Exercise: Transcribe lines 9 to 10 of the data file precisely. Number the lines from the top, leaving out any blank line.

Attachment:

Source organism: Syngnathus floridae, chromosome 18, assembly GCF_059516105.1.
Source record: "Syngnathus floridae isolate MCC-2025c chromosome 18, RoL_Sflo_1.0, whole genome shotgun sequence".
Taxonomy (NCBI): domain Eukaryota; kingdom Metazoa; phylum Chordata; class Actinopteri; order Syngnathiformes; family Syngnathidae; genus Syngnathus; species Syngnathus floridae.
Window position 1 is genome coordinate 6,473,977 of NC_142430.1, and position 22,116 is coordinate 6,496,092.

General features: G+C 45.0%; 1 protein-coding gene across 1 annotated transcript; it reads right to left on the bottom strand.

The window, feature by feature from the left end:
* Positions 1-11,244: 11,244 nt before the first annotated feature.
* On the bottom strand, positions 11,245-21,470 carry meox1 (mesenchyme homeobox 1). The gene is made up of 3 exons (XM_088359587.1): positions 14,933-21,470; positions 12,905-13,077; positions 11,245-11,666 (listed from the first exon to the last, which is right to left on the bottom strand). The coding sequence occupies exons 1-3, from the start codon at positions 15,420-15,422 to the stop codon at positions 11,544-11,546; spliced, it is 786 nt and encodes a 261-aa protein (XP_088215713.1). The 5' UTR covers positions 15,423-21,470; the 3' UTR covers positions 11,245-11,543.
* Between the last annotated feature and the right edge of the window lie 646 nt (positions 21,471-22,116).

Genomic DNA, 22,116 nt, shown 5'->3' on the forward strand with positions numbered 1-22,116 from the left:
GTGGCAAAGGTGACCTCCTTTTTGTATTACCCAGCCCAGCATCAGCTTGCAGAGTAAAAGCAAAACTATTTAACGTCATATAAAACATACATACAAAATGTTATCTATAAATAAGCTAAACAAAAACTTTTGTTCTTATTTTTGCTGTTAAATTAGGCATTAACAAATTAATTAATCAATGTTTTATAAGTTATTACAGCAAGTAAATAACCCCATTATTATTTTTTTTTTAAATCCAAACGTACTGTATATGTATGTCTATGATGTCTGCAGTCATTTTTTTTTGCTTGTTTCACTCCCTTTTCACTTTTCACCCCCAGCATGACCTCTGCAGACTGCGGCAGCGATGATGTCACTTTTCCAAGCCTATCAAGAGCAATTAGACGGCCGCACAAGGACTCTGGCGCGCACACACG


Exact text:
* Between the last annotated feature and the right edge of the window lie 646 nt (positions 21,471-22,116).

Genomic DNA, 22,116 nt, shown 5'->3' on the forward strand with positions numbered 1-22,116 from the left: